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Community sports clubs are facing strong challenges in order to survive and grow in an increasingly competitive and demanding market. How to attract new members and retain the existing ones, become a hub of the community, grow sponsorship revenue, improve the social life of the club, increase media coverage, benefit from new technology and introduce new revenue streams…are all pressing concerns. Other sports providers are also facing similar, significant challenges – how to deliver great sporting and consumer experiences in a welcoming and sustainable way. 

But right now there are great opportunities for sports clubs to play a much stronger role in your local communities, benefitting your club, your sport and your community.    Community sport needs to adopt a new mindset and learn a new skill set – taking the best from successful social enterprises and the hospitality sector.  It has to recognise that sport operates in the experience business and that it is competing for people’s leisure time and money and has to attract people away from shopping centres, watching X-Factor, apathy, etc. by providing better experiences for each customer segment.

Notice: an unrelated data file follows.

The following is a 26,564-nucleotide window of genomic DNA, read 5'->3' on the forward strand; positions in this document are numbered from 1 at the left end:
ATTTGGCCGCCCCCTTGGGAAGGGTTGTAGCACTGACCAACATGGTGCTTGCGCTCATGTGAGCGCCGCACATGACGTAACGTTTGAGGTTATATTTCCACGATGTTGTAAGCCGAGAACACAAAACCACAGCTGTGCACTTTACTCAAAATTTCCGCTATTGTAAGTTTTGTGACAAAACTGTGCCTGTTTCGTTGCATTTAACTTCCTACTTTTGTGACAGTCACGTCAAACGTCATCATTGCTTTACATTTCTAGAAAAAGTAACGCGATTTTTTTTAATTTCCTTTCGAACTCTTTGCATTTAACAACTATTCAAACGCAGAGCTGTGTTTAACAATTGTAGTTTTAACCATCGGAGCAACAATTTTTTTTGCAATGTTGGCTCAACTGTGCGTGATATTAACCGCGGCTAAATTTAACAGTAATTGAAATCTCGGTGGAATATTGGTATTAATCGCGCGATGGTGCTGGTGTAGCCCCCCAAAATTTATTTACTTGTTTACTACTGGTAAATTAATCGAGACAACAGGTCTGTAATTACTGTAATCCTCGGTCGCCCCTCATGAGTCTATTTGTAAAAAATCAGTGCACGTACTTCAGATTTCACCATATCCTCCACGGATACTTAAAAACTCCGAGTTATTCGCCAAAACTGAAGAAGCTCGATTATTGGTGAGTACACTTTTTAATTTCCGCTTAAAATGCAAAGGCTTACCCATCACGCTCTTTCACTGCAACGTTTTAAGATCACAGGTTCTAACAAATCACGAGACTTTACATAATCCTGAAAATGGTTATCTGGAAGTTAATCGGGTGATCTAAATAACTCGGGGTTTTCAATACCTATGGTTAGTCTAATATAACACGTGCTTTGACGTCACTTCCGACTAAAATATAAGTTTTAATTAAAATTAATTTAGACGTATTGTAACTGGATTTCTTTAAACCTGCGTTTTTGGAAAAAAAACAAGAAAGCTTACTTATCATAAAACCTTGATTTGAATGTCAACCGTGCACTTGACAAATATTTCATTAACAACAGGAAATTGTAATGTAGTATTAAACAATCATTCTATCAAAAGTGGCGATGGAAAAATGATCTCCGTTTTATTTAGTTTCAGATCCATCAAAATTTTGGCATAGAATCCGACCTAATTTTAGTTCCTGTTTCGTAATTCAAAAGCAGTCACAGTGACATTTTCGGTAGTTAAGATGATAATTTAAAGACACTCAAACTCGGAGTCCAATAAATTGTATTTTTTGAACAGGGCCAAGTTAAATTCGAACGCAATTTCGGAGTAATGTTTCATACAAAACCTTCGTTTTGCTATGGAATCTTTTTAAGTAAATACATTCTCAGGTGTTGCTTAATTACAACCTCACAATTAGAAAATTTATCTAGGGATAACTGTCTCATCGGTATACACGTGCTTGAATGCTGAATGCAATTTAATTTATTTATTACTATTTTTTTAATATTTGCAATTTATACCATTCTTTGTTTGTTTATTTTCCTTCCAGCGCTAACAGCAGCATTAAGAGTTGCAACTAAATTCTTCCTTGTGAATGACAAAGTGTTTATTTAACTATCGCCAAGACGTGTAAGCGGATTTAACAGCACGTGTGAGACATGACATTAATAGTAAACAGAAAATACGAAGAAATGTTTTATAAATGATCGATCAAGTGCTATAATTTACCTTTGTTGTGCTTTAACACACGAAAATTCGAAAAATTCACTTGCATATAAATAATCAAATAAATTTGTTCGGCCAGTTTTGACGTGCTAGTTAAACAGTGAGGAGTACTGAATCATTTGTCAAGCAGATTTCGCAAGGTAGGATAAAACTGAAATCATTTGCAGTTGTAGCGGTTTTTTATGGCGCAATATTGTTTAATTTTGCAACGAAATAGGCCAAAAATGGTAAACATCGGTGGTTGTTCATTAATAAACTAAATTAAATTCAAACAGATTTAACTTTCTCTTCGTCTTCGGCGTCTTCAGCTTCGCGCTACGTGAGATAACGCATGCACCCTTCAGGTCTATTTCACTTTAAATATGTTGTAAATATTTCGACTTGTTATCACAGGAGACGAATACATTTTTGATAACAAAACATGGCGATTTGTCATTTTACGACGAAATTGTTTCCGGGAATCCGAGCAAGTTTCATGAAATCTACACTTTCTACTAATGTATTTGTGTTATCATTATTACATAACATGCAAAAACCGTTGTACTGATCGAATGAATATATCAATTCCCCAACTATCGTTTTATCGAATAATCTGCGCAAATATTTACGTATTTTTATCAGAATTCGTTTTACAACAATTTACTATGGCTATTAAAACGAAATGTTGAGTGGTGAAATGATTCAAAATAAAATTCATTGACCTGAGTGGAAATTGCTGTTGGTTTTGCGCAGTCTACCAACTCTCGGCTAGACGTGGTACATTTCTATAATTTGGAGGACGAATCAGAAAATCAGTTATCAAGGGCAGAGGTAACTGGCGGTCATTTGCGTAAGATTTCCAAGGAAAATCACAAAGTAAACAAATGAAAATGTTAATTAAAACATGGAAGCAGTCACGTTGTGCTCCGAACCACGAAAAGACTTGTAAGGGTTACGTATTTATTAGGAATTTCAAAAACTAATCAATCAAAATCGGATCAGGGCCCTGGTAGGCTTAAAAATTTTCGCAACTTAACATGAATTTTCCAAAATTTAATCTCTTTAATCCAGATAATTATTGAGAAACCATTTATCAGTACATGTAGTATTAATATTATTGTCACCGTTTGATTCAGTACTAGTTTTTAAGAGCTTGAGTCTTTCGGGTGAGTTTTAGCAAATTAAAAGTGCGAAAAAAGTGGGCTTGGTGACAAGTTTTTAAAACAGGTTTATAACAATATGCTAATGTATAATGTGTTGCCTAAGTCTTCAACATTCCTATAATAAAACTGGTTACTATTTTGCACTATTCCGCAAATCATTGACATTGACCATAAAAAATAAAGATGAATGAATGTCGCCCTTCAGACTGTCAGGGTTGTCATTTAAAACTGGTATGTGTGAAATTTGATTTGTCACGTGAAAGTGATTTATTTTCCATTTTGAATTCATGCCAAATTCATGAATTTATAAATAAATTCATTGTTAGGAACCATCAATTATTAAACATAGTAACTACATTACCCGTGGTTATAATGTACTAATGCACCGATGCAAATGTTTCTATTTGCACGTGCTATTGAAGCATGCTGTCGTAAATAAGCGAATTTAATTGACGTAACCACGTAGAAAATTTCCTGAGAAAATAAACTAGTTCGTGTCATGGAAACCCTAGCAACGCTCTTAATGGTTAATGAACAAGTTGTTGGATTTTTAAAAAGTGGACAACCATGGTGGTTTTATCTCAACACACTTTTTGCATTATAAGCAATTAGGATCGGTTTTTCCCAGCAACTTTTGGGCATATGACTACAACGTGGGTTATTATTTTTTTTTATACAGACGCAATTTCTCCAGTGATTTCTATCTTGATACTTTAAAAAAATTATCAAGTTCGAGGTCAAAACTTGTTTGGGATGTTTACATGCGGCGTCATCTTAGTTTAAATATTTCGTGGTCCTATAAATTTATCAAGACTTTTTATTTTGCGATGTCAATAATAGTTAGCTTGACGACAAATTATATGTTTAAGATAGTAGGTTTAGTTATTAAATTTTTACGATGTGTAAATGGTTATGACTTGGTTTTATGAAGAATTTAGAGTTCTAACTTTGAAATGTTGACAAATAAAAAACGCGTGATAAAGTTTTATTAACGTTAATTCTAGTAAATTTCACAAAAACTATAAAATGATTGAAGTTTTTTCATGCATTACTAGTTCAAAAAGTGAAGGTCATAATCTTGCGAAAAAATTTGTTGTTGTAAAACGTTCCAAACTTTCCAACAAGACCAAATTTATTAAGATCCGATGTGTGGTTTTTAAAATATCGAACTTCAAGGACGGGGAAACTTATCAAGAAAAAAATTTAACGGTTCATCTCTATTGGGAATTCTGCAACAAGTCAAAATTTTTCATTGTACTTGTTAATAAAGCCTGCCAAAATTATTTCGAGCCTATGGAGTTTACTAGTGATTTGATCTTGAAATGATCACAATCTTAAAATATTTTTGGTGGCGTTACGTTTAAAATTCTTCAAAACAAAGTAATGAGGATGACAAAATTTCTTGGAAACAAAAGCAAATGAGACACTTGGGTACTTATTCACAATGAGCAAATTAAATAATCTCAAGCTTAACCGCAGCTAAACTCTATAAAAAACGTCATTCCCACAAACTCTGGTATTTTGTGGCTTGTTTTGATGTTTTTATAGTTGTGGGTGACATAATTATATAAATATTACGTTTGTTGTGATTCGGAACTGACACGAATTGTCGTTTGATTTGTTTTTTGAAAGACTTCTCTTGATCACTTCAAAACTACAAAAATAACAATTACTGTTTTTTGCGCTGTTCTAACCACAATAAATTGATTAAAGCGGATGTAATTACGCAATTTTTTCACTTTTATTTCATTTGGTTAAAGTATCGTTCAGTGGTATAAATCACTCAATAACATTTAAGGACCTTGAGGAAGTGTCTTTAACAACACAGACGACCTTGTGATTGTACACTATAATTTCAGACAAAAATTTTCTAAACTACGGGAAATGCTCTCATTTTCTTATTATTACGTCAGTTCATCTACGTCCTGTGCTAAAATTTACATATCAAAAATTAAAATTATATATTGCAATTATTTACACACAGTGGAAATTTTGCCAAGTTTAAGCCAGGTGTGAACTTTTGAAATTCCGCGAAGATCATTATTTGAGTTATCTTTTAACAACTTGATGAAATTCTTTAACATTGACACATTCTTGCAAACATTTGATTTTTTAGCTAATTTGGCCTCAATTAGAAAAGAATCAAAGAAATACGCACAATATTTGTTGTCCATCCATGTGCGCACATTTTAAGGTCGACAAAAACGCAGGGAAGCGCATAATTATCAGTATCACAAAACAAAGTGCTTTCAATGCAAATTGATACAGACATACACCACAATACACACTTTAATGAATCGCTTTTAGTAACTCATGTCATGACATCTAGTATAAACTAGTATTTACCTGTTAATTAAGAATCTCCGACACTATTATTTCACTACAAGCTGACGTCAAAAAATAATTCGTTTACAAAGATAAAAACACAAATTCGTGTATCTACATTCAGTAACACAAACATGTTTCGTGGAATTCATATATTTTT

Many, if not most, of the really innovative and successful initiatives within community sport do not come from ‘the sports establishment’ but from sports entrepreneurs who often have to get things going, despite ‘the system’ and without its support.  These are often unrecognised (until they achieve visible success) and in a world of community asset transfer and commissioning those people will have a huge impact.   Life is changing and as a provider within community sport you have to change with it, full stop. Or even better – if you listen to people and their lives you should be able to anticipate the changes in their needs and wants. You can then adapt your offering and service so you are always that half a step ahead.   
Society needs community sports clubs to prosper. We need them to be places where people will want to play and exercise and become involved. They should generally become hubs for their communities, in short become places ‘where people live their lives’.   Our sports clubs and community groups could and should take on a much bigger role: they could take over the running of sports facilities and play a key part in the communities. 
 “If you don’t like change, you will really hate irrelevance”  
Innovate – learn from your successes and your failures. Learning organisations keep innovating and learn more from their failures than their successes. Innovation is messy, risky, a pain, requires hard work and a bit of luck, but without it you will die.